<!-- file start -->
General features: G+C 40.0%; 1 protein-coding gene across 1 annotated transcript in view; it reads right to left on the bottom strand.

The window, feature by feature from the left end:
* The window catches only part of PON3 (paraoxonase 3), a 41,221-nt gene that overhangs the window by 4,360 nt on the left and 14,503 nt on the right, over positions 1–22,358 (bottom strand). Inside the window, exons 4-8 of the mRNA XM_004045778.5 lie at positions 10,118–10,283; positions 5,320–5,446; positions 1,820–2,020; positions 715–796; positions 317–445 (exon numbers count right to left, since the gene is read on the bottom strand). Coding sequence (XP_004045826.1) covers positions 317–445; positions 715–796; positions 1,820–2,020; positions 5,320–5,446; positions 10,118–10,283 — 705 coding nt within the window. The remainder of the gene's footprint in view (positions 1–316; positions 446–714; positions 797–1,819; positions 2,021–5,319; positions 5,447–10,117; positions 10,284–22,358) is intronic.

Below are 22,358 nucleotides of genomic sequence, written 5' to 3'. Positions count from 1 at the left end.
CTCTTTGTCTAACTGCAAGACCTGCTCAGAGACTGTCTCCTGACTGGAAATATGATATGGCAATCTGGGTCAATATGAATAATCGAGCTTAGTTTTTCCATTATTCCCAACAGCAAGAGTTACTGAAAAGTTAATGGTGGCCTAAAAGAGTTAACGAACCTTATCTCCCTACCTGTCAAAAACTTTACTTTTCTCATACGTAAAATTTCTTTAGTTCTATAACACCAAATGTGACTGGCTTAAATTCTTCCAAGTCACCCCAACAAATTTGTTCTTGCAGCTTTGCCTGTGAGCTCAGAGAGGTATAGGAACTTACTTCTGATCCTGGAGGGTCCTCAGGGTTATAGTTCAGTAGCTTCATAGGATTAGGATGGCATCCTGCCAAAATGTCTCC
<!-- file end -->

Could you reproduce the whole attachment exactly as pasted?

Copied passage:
General features: G+C 40.0%; 1 protein-coding gene across 1 annotated transcript in view; it reads right to left on the bottom strand.

The window, feature by feature from the left end:
* The window catches only part of PON3 (paraoxonase 3), a 41,221-nt gene that overhangs the window by 4,360 nt on the left and 14,503 nt on the right, over positions 1–22,358 (bottom strand). Inside the window, exons 4-8 of the mRNA XM_004045778.5 lie at positions 10,118–10,283; positions 5,320–5,446; positions 1,820–2,020; positions 715–796; positions 317–445 (exon numbers count right to left, since the gene is read on the bottom strand). Coding sequence (XP_004045826.1) covers positions 317–445; positions 715–796; positions 1,820–2,020; positions 5,320–5,446; positions 10,118–10,283 — 705 coding nt within the window. The remainder of the gene's footprint in view (positions 1–316; positions 446–714; positions 797–1,819; positions 2,021–5,319; positions 5,447–10,117; positions 10,284–22,358) is intronic.

Below are 22,358 nucleotides of genomic sequence, written 5' to 3'. Positions count from 1 at the left end.
CTCTTTGTCTAACTGCAAGACCTGCTCAGAGACTGTCTCCTGACTGGAAATATGATATGGCAATCTGGGTCAATATGAATAATCGAGCTTAGTTTTTCCATTATTCCCAACAGCAAGAGTTACTGAAAAGTTAATGGTGGCCTAAAAGAGTTAACGAACCTTATCTCCCTACCTGTCAAAAACTTTACTTTTCTCATACGTAAAATTTCTTTAGTTCTATAACACCAAATGTGACTGGCTTAAATTCTTCCAAGTCACCCCAACAAATTTGTTCTTGCAGCTTTGCCTGTGAGCTCAGAGAGGTATAGGAACTTACTTCTGATCCTGGAGGGTCCTCAGGGTTATAGTTCAGTAGCTTCATAGGATTAGGATGGCATCCTGCCAAAATGTCTCC